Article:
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Pi, paint, and the big picture


With its never-ending decimals, pi can’t be defined in finite terms by math or science but can be by visual art—in a simple circle. That contradiction in- trigued Doug Stern ’89 as he painted Big Bang Pi Theory, on exhibit in A Resolution of the Arts and Sciences at Schick Art Gallery last fall. The show featured works by some 30 Skidmore alumni, faculty, and students.


Christine Neill ’69, a Maryland art


professor, says that while her focus shifted from biology to art at Skidmore, “the scientific principles that attracted me to biology have always predomin- ated in my imagery.” Her Westerly, a watercolor and ink-jet print, depicts a glowing piece of seaweed above a beau- tiful but invasive species of red algae on the sea floor. Skidmore’s Lubin Family Professor Amy Frappier studies stalagmites as “precious artifacts” that record natural history and track climate change, and her polarized-light photos allowed gallery visitors to see their complex crystalline beauty. She was encouraged to submit this “artistic science” for the show by a student in her oceanography course, Rachel Fisher ’12, who was the exhibit’s prima mobile. When Fisher learned about “Walk Like an Egyptian,” a 1987 campus event led by Skidmore faculty sculptor John Cunningham to demonstrate an elegant method that ancient pyramid builders may have used for carrying massive stones, she recruited him, along with Ali Carney- Knisely ’12 and Nora Johnson ’12, to help devise the Resolution show and lecture series.


In her pre-exhibit talk, Skidmore an- thropologist Heather Hurst ’97 told of collaborating with a materials scientist to analyze the ancient Maya murals that she recreates. Dorothy Hafner ’74, whose student interests “toggled be- tween the arts and sciences,” says it takes “a lot of scientific understanding” to achieve the range of colors in her glass and porcelain works. Megan Pini ’14 also discussed chemistry in notes on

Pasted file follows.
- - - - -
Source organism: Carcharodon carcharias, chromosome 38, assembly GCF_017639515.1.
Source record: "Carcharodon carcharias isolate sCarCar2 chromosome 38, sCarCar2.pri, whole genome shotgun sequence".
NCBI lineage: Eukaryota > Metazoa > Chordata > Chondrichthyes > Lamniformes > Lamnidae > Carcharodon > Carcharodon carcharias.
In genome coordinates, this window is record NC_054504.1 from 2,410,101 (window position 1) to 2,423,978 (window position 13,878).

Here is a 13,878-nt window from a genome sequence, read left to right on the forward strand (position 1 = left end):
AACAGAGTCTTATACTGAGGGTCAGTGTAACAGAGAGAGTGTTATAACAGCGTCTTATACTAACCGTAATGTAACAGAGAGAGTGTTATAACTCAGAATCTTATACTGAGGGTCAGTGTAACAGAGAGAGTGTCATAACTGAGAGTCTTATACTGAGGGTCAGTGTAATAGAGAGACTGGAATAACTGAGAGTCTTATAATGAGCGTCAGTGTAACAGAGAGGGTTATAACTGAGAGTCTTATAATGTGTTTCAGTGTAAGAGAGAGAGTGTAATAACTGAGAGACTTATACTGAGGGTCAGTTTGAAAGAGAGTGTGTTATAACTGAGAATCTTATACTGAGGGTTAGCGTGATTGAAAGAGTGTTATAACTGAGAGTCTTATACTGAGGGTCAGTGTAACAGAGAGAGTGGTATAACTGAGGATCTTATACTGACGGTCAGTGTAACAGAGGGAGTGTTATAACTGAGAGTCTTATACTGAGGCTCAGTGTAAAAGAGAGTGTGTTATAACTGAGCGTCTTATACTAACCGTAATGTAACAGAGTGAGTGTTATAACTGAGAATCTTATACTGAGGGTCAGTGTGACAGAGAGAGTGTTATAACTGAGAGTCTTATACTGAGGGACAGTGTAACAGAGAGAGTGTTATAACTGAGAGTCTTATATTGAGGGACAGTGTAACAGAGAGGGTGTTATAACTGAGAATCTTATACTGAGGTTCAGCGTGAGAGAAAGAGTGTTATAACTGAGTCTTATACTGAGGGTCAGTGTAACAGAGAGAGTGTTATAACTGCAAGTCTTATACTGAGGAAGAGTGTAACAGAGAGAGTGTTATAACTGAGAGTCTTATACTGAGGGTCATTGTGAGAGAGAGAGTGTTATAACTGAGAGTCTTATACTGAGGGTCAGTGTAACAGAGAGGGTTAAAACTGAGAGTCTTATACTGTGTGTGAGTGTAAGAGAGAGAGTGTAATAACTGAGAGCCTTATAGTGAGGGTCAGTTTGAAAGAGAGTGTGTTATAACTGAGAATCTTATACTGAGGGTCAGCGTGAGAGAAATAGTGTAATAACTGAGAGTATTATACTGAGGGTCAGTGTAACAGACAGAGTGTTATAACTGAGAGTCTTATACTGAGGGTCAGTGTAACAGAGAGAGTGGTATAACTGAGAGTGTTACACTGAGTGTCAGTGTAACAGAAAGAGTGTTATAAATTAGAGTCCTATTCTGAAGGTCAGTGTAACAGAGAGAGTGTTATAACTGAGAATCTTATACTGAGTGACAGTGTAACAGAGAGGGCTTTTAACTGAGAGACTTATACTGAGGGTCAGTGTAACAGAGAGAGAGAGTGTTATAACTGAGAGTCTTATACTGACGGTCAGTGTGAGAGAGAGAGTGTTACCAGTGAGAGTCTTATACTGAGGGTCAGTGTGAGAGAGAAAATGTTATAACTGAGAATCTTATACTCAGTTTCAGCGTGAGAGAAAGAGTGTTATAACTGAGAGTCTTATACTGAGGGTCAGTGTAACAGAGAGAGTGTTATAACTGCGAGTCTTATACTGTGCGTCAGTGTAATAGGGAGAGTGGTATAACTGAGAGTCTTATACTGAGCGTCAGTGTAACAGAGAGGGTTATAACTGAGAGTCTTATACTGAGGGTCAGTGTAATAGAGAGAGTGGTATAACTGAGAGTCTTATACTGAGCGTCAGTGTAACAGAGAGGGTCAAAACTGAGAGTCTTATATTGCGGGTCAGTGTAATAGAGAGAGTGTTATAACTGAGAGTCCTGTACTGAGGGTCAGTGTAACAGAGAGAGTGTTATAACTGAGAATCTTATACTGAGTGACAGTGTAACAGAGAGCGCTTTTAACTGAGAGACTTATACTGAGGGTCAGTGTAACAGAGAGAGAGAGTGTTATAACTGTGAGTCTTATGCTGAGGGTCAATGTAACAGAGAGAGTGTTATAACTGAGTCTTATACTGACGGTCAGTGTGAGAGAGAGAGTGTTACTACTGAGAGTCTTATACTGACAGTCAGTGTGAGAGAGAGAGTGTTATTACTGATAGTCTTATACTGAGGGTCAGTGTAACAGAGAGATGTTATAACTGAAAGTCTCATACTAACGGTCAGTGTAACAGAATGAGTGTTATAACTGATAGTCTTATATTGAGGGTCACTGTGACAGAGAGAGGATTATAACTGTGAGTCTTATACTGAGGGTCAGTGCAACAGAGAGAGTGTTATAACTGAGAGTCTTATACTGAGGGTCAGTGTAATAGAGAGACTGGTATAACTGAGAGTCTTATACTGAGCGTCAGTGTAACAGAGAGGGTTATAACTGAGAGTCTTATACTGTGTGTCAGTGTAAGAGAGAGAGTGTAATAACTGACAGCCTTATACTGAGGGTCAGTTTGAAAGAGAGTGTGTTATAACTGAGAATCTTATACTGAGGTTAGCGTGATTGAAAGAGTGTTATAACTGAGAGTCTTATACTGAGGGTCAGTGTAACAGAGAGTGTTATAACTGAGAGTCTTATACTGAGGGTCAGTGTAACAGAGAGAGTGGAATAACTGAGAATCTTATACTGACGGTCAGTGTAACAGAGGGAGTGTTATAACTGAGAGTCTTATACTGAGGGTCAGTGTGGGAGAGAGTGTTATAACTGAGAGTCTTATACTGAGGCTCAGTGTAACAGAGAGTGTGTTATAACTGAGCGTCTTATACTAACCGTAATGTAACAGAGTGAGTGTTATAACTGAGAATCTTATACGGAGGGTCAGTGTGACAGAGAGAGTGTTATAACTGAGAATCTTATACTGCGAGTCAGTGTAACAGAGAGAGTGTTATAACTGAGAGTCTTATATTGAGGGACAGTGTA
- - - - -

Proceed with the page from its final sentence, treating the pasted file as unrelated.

ECLIPSE, BY JOHN MATHEWS ’79, ALLUDES TO ASTRONOMY (AND PERHAPS ENTOMOLOGY?).


her Platter 1, 2, 3, 4, which show how copper can be made to deviate from its typical green to produce rich reds and purples. Michelle Molokotos ’13 created Representation of Monet’s ‘House of Parlia- ment’ in paint tubes as an hom- age to the port - able tin tubes that liberated Impres- sionists from the confines of the studio. Psychol -


nected than you would think— they’re both very abstract and very creative.” Her own untitled piece craft- ed of brass, copper, and silver was in- spired by blood- drawing instru- ments, reflecting the art major’s early interest in becom- ing a doctor. Co- curator Carney- Knisely combined her majors in art and exercise science in her bronze jewel- ry piece Looking Through Our Core, based on a hinged human rib cage and pelvis, and The Heart of the Matter, EKG patterns im- printed on medical gauze. She says she came to Skidmore


FISHER’S HOPE WAS THAT “PEOPLE TAKE AWAY FROM THIS


SHOW THE REALIZATION THAT ART AND SCIENCE ARE MUCH MORE CONNECTED THAN YOU WOULD THINK—THEY’RE BOTH VERY ABSTRACT AND VERY CREATIVE.”


ogy professor Flip Phillips says his “glavens”—abstract objects designed to be somewhat familiar yet impossible to identify, which he uses to study how the brain makes sense of 3D shapes— “take inspiration from the production of drawing, painting, and sculpture.” Fisher’s hope was that “people take away from this show the realization that art and science are much more con-


“strictly as an art major” but discovered exercise science in her freshman Scrib - ner Seminar on the human body, and the exhibition has reinforced her grow- ing understanding that “everything is interrelated.” And that’s just the point, says Peter Stake, art professor and Schick director. “These disciplines, both involving


human imagination and invention, help us understand our world and how we exist in it,” he explains. Frappier adds, “I think it’s good for scientists and artists, creators and scholars, to consider together the many and surprising ways our disciplines intersect. Art has driven science, science inspires art-making, and both endeavors profoundly enrich our lives.” —KG


8 SCOPE WINTER 2012


BURNS AUSTIN


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